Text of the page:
Posts Tagged volcano

Science Fair Volcanoes

Posted by on Saturday, 20 November, 2010

In elementary school, one of the first ways that the teacher demonstrated a chemical reaction was by creating a volcano. You just need to build a miniature mountain with a hollow top out of clay. Then, you pour some baking soda out of the box into the hole. Pour some vinegar on it, and the volcano erupts. Kids like watching this, and both baking soda and vinegar are safe enough to use in the kitchen.

This reaction isn’t just useful for demonstrating chemistry. Many household cleaners include ammonia, bleach, and other chemicals that are fairly harsh. Baking soda, like ammonia and bleach, is also basic, which is why it reacts with vinegar. However, baking soda itself is a much weaker base than ammonia or bleach, and won’t damage skin or eyes if it spills. Vinegar is a relatively weak acid, and the bottles of vinegar sold for household use are usually 5 percent vinegar and 95 percent water, so they are even more diluted.

Vinegar by itself can clean off dirt and grime. It’s possible to demonstrate this by dropping pennies in Tabasco sauce, since the acidic vinegar will melt away the crud on the pennies, leaving them shiny and new once again. This can improve the condition of coins in a coin collection. Vinegar will also help clean up a stain on the counter, or a spill on the floor.

The combination of vinegar and baking soda is a much more effective household product. The foam this produces can scrub away dirt and stains. Just be careful to use small quantities, since the reaction can release more foam than you would expect. Vinegar and baking soda are much cheaper than many other household cleaning products, and cause less environmental damage.

Do not mix stronger cleaning products, such as bleach or ammonia, with each other or with acids such as vinegar. The baking soda and vinegar reaction is extremely weak compared to most acid and base reactions. Mixing strong bases and strong acids can cause a fire or an explosion. Mixing bleach and ammonia with each other releases the chlorine in the bleach as chlorine gas, which is poisonous. Chlorine gas has a distinctive smell that anyone who visits a public pool will recognize.

Carbon Credits and the Icelandic Volcano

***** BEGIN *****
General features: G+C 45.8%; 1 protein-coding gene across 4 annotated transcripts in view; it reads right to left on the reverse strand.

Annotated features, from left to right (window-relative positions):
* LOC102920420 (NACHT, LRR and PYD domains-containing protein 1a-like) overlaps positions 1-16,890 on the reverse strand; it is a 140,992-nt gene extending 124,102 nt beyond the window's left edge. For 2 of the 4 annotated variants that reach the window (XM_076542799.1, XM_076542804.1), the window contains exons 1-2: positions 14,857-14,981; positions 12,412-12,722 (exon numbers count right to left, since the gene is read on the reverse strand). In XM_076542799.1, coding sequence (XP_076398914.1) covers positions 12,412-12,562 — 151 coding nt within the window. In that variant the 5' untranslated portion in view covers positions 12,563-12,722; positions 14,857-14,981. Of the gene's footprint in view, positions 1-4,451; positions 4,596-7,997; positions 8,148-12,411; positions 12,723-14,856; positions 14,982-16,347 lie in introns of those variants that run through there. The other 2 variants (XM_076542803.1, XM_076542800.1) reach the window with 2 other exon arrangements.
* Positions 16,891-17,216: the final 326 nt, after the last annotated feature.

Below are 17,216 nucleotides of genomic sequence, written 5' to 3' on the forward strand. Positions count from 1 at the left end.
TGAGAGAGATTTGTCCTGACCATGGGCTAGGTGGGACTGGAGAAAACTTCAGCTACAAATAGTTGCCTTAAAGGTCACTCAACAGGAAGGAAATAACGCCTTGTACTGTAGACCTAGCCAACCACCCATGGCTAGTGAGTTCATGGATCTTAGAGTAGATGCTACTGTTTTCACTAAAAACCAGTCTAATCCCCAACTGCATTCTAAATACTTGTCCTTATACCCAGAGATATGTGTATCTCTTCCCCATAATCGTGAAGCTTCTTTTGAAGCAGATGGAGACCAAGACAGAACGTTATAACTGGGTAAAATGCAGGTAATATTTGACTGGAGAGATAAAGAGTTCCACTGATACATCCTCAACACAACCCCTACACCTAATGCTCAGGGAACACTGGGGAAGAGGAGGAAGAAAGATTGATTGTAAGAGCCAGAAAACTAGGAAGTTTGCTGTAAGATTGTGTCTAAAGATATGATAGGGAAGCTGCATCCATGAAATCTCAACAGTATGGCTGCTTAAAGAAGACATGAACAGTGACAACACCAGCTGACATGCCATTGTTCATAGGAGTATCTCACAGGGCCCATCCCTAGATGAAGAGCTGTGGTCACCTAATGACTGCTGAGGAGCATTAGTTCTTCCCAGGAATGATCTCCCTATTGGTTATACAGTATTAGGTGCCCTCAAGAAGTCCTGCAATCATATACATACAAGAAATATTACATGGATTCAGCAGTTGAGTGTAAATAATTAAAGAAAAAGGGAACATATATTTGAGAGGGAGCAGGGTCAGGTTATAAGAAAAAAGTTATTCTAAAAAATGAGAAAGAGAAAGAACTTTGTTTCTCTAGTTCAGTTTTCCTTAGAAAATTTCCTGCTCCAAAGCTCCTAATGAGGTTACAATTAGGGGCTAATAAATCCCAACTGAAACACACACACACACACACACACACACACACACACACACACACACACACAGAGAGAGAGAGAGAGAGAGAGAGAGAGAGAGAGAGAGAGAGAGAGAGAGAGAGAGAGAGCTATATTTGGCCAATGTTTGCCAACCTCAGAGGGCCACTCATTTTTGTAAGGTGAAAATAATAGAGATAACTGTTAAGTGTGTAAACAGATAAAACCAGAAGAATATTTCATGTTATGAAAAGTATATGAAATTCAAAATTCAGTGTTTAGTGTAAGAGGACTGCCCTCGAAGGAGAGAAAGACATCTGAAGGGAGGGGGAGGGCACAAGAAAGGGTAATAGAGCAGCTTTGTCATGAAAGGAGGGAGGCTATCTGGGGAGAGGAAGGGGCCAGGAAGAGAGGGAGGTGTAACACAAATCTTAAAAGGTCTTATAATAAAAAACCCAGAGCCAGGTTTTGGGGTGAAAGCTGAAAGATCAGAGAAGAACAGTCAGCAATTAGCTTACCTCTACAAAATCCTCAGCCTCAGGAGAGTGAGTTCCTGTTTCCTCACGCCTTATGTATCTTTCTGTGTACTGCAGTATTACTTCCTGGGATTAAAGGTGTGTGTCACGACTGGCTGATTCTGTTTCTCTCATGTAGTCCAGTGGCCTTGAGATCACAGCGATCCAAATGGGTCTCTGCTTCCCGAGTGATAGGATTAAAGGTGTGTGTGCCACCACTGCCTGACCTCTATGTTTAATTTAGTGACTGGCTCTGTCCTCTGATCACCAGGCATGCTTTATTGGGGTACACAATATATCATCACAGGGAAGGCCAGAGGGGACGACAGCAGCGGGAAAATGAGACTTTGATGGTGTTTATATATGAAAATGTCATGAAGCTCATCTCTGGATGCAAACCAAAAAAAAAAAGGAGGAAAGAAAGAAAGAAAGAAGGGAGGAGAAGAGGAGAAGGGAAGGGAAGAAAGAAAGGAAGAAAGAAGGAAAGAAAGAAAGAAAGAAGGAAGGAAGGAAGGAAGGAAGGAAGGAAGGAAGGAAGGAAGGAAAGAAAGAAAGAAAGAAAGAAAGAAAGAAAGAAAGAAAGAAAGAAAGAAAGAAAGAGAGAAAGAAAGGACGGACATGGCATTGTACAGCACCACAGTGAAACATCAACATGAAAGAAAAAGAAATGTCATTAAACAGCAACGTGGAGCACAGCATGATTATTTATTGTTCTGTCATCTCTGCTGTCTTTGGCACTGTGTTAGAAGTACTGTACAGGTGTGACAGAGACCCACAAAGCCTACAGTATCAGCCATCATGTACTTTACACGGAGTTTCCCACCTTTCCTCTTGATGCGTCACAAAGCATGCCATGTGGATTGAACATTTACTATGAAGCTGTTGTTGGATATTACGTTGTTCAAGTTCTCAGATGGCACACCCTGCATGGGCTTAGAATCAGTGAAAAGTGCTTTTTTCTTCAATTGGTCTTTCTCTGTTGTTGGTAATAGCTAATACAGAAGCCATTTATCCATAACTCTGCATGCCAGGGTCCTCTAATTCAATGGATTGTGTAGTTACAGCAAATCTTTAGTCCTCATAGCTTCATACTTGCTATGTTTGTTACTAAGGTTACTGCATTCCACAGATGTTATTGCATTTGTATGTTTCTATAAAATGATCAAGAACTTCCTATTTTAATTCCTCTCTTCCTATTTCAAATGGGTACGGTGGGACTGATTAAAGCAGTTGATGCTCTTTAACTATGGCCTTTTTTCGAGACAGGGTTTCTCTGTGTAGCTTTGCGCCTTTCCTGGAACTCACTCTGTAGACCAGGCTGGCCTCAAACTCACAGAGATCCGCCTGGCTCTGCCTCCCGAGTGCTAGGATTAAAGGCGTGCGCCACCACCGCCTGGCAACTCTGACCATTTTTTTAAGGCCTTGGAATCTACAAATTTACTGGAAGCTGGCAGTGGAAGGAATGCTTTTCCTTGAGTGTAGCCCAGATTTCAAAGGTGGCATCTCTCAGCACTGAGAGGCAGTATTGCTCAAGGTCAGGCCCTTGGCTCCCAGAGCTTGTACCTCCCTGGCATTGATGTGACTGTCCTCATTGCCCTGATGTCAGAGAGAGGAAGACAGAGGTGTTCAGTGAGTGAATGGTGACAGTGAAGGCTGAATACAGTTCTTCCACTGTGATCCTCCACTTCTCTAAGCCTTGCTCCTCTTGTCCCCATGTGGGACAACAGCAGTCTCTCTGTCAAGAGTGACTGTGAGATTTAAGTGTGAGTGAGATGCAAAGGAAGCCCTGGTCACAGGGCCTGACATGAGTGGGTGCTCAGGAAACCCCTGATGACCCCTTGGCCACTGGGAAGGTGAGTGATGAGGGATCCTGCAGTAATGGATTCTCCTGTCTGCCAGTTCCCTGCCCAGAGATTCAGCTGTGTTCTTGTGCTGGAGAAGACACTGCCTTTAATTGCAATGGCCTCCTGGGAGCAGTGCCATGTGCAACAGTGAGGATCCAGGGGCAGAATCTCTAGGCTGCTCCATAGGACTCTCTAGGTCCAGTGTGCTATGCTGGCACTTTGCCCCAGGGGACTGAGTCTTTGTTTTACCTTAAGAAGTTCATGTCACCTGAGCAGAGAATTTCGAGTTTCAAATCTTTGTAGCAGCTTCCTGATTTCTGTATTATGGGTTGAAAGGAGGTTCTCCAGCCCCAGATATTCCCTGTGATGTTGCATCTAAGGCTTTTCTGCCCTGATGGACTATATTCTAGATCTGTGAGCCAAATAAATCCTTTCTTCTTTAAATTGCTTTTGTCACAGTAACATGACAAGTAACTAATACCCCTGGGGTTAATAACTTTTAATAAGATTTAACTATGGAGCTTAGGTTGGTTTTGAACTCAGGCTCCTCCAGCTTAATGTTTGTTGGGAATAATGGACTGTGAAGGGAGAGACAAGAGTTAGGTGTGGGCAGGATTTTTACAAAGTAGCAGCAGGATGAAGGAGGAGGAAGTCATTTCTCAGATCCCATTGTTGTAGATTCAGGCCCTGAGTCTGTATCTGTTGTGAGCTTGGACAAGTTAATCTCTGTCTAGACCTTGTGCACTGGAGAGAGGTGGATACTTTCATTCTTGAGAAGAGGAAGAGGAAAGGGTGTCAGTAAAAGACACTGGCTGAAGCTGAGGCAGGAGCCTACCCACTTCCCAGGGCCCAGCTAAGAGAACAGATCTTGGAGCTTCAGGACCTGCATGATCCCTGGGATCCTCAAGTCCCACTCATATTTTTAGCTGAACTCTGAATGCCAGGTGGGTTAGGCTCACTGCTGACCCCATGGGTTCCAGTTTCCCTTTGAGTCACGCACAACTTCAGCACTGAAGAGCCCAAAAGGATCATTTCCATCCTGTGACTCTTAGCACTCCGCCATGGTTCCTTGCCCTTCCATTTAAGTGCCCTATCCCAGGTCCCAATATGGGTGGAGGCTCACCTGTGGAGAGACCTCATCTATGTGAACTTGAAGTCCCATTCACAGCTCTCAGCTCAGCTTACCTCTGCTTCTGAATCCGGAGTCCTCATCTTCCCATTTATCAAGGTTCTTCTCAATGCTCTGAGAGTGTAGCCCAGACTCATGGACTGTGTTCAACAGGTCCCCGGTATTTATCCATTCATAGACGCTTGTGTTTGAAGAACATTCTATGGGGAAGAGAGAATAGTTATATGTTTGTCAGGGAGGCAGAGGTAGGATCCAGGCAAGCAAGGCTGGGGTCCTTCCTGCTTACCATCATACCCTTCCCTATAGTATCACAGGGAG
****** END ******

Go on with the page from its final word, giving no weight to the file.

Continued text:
Posted by on Monday, 10 May, 2010

A volcanic eruption spewed out a huge amount of carbon into the atmosphere, and clogged the air with flakes of ash for several weeks. Flights are grounded because of the eruption, so planes cannot run their usual routes in Europe and connect travelers on the Atlantic coast to airports across the ocean. Surprisingly enough, the volcano eruption has another effect, on the airlines’ allocation of carbon credits from the European Union.

Since the volcano eruption grounded flights, airliners will fly less hours. According to the Environmental Leader, this will lead to increased carbon credit costs for airlines. The reason is that airlines are not currently covered by the mandatory European carbon credit exchange, which will affect them in 2012. This means they will have a lower baseline carbon emissions standard to use as a comparison in 2012.

The article doesn’t mention a huge disincentive here. This volcano forces airliners to fly less, leading them to appear like they used less energy, which is used in the regulatory calculations of the European Union. This suggests that airliners would gain an advantage by not attempting any form of carbon emissions reduction for their current flights, so they would have a higher base point to start from. Airliners even have an incentive to waste additional fuel now, since if flying less hours will raise their costs in two years, flying more hours now will give them targets that are much easier to meet in the future. This is extremely counterproductive. Since the Environmental Leader mentions that the airlines will be paying more than $3 billion for these credits each year, increasing in the future, an incentive to waste additional fuel and produce more emissions in the next two years which will lower airliners’ future costs needs to be addressed. Fortunately, according to Business Green, the expected effect of the volcanic eruptions so far is two percent of the total carbon emissions for the year, not a huge factor by itself. This article further mentions that the flight reductions caused by the international recession further decrease flights, adding an additional factor that lowers the baseline energy usage of the airliners.